Although a long recession and unemployment are exacerbating Virginia’s financial problems, the economic downturn has revealed serious weaknesses in the state’s revenue system, according to Sara C. Okos, policy director of the Commonwealth Institute for Fiscal Analysis, a Richmond-based think tank. By adopting a number of key reforms in individual and corporate income taxes, updating sales taxes to reflect an increasingly service-driven economy, and better managing its tax credits and other preferential treatment, Virginia can address not only the massive revenue shortfall in the 2012-14 biennium, but can position the state for a better future, she writes. Many of the tools used to balance the state budget in recent years are no longer available, she notes. Funding from the federal American Recovery and Reinvestment Act is over. Virginia’s Revenue Stabilization Fund, often referred to as the rainy day fund, is mostly depleted. And the state is reaching its legal borrowing limit. Furthermore, many of the financial tactics and accounting tricks used during the recession (such as borrowing from the Virginia Retirement System and shifting Medicaid payments around) will require re-funding before money can be spent on other needs. The prospect of significant cuts in federal spending over the next few years spells even more trouble. This well-documented article contains many proposals for strengthening the state’s revenue system and for monitoring so-called tax expenditures (any tax exemption, exclusion, deferral, credit, or reduced rate that results in preferential tax treatment of certain types of income or behavior).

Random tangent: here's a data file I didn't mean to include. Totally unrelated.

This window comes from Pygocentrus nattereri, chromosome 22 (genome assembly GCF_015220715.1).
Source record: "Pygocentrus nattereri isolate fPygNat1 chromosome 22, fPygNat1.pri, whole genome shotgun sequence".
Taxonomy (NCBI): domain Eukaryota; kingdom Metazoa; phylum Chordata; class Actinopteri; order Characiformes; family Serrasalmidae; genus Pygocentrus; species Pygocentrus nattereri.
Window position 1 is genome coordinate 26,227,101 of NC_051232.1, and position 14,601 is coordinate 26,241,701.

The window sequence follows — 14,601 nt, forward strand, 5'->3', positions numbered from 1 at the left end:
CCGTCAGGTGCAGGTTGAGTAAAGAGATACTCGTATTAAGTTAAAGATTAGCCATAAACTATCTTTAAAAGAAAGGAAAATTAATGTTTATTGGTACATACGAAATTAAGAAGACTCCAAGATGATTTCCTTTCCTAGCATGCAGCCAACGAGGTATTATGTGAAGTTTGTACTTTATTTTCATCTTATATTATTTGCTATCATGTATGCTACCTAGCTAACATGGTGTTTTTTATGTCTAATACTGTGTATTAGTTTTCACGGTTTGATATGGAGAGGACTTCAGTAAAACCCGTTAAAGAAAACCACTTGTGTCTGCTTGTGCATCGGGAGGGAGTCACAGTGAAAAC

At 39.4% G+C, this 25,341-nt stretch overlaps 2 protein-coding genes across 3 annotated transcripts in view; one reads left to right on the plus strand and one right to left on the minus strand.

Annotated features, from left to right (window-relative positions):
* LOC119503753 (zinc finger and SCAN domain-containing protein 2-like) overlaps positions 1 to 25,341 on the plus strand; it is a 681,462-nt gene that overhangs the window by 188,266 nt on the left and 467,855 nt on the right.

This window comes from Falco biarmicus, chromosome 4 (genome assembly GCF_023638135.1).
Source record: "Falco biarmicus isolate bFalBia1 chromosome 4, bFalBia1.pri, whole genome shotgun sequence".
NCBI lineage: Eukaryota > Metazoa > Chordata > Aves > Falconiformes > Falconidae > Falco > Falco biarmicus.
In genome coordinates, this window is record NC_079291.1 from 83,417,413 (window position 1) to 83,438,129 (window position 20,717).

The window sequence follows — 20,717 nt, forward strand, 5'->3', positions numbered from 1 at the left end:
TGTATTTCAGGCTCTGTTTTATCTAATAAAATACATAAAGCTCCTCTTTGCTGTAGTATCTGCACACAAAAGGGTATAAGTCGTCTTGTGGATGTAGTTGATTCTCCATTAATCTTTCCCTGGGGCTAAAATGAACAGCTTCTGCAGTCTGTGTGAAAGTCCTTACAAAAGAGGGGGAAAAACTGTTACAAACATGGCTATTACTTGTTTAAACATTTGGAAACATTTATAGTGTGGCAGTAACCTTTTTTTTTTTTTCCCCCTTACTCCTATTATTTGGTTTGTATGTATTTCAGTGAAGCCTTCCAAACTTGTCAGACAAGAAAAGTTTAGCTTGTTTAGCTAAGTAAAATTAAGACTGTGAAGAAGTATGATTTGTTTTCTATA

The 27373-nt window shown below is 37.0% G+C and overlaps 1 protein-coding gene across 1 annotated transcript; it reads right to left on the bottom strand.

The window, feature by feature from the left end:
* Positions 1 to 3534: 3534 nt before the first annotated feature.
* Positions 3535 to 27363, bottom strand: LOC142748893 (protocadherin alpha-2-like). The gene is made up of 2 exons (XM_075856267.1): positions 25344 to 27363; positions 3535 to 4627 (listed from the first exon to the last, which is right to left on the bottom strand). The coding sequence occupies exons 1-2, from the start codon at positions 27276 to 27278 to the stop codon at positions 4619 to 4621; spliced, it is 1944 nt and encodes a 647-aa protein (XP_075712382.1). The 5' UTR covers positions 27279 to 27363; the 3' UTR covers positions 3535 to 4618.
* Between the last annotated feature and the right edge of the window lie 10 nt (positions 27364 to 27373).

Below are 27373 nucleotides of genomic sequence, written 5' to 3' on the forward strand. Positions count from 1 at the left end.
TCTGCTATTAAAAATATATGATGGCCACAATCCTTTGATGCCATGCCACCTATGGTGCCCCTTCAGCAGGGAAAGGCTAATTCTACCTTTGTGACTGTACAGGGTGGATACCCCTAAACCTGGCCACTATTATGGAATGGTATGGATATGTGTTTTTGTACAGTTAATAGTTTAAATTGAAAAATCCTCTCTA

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The Virginia News Letter